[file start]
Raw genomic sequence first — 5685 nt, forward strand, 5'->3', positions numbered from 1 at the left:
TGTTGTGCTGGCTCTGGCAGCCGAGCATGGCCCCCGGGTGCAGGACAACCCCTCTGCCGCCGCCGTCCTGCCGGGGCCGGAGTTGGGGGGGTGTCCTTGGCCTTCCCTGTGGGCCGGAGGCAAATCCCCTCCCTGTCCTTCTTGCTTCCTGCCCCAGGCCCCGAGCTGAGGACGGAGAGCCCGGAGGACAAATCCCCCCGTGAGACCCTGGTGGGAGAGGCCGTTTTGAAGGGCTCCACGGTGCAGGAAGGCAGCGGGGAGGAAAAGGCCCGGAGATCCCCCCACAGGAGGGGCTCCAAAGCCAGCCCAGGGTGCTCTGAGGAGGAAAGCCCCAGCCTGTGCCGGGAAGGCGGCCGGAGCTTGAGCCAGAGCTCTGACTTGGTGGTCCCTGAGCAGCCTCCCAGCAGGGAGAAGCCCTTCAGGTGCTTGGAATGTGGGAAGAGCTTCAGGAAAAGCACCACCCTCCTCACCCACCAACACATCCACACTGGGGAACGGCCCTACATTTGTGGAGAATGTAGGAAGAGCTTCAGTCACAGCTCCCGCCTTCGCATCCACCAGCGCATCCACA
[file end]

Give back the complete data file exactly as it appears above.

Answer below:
Raw genomic sequence first — 5685 nt, forward strand, 5'->3', positions numbered from 1 at the left:
TGTTGTGCTGGCTCTGGCAGCCGAGCATGGCCCCCGGGTGCAGGACAACCCCTCTGCCGCCGCCGTCCTGCCGGGGCCGGAGTTGGGGGGGTGTCCTTGGCCTTCCCTGTGGGCCGGAGGCAAATCCCCTCCCTGTCCTTCTTGCTTCCTGCCCCAGGCCCCGAGCTGAGGACGGAGAGCCCGGAGGACAAATCCCCCCGTGAGACCCTGGTGGGAGAGGCCGTTTTGAAGGGCTCCACGGTGCAGGAAGGCAGCGGGGAGGAAAAGGCCCGGAGATCCCCCCACAGGAGGGGCTCCAAAGCCAGCCCAGGGTGCTCTGAGGAGGAAAGCCCCAGCCTGTGCCGGGAAGGCGGCCGGAGCTTGAGCCAGAGCTCTGACTTGGTGGTCCCTGAGCAGCCTCCCAGCAGGGAGAAGCCCTTCAGGTGCTTGGAATGTGGGAAGAGCTTCAGGAAAAGCACCACCCTCCTCACCCACCAACACATCCACACTGGGGAACGGCCCTACATTTGTGGAGAATGTAGGAAGAGCTTCAGTCACAGCTCCCGCCTTCGCATCCACCAGCGCATCCACA